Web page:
## Cartesian Products of simple stuff

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### Cartesian Products of simple stuff

As a start, I'll underline that I don't understand the mechanism of the Cartesian Product.

However, if the Cartesian Product of two circles is the duocylinder, does that mean the Cartesian Product of two triangles is a duopyramid?
Is this the same as Rotope 55?

Moving on from that, what is Cartesian Product of two pyramids called (Rotope 188?)?

I suppose the question, I'm leading towards is:
Do the 'Cartesian Squares' (in effect) follow a regular pattern or do each have to be considered on an individual basis?

This would lead onto a question regarding the use of indices/powers in generating higher dimensional figures, but I'll leave that for the moment...
kingmaz
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### Re: Cartesian Products of simple stuff

The cartesian product is a feature of euclidean geometry. You can apply it by drawing shapes in different sets of axies, and then taking the common set.

For a hexagonal prism, you could cut a length from a hexagonal bar. This gives a prism as an off-cut (prisma means offcut!). Alternately, you could take a slab of constant thickness, and cut a pentagon from it. In either way, all space -> layer -> pentagonal prism.

In four dimensions, there are four axies, and so prisms can be cut from 2+2 axies, or 3+1. The former gives for example, polygon-polygon "duoprisms", such as the triangle-triangle (duo)prism. Circles behave as polygons, and a special name is used for the bi-circular prism (duocylinder), rather like a special name is used for the circular prism in 3d (cylinder).

"Duopyramid" is confusing in four dimensions, since you can erect a pyramid on a pyramidal base, or (as in 3d), erect a pyramid on each side of a 3d base. In any case, the term is depreciated. The figure here has no special name over bi-triangular (duo)prism.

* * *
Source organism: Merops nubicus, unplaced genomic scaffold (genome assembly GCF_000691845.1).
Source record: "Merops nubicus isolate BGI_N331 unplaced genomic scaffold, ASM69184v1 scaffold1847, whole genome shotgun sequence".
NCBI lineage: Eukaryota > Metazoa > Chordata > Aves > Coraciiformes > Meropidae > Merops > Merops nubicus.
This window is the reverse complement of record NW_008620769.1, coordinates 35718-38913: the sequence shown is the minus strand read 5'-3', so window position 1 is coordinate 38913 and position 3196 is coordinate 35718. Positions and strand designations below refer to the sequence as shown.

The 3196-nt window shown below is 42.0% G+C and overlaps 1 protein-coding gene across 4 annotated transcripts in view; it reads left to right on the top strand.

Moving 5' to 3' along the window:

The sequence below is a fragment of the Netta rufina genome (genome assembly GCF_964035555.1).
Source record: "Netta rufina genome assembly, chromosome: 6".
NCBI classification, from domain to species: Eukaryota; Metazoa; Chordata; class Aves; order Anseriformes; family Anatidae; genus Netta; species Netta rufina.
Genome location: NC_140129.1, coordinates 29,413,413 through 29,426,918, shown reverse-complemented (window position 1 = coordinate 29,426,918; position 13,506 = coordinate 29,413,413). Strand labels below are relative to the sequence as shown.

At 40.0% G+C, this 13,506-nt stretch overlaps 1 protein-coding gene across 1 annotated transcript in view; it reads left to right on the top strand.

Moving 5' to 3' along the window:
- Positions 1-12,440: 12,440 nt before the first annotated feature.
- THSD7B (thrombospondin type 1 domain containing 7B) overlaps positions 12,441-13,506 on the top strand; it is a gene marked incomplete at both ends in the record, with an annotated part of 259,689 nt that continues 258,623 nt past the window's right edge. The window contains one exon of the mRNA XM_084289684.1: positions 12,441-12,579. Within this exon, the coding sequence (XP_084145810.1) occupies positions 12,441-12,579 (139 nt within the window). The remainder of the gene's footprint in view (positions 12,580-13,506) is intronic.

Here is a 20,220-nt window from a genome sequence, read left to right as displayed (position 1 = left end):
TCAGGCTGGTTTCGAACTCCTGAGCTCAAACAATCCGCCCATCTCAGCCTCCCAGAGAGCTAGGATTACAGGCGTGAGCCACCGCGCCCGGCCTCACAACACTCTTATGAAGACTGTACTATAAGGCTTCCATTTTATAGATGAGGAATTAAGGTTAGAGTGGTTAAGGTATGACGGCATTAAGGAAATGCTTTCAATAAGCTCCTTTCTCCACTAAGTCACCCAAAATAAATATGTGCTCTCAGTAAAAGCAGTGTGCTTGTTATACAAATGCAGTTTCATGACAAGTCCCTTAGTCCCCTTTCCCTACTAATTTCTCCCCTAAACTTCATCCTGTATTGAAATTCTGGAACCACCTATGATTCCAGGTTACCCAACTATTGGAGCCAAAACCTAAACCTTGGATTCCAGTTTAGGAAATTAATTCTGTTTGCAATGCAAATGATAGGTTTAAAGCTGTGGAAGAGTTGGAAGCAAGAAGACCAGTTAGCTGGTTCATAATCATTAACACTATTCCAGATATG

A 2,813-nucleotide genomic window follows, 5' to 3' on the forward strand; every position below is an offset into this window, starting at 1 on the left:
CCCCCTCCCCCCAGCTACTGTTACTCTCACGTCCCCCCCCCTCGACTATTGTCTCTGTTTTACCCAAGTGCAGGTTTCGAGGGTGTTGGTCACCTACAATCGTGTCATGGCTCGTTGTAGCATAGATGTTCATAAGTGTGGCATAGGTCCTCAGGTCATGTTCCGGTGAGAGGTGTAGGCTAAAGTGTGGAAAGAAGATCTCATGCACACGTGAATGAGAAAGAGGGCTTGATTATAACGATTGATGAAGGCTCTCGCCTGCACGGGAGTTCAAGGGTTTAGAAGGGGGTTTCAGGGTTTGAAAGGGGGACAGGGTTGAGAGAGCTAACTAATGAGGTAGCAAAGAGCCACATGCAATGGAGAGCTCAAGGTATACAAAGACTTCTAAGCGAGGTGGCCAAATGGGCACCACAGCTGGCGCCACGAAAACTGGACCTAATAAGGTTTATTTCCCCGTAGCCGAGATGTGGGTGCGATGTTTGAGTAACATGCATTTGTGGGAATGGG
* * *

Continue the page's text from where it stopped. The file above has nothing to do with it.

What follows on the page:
Pyramids do not occur in the rotopes.

You can indeed use powers to generate higher polytopes. The products are all discovered in just this way.

PRISM => line ^n = line, square, cube, tesseract, ...
TEGUM => line ^n = line, rhombus, octahedron, 16ch, ...
CRIND => line ^n = line, circle, sphere, glome, ...
PYRAMID => point ^(n+1) = point, line, triangle, tetrahedron, pentachoron, ...
COMB = horogon ^n-1 = horogon, square lattice, cubic lattice, tesseract lattice, ...
The dream you dream alone is only a dream
the dream we dream together is reality.

wendy
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### Re: Cartesian Products of simple stuff

kingmaz wrote:As a start, I'll underline that I don't understand the mechanism of the Cartesian Product.

However, if the Cartesian Product of two circles is the duocylinder, does that mean the Cartesian Product of two triangles is a duopyramid?

The cartesian product of two triangles is a 3,3-duoprism. There is no such thing as a duopyramid.

Is this the same as Rotope 55?

Rotope 55 is 5D (a 3,3-duoprism is 4D). R55 is a square pyramid prism pyramid which has nothing to do with a duoprism.

Moving on from that, what is Cartesian Product of two pyramids called (Rotope 188?)?

See my response to the next quote. Rotope 188 is not the cartesian product of two pyramids, it's a square pyramid diprism pyramid.

In general superscripts in rotopic group notation DO NOT imply Cartesian products; you seem to be assuming they do.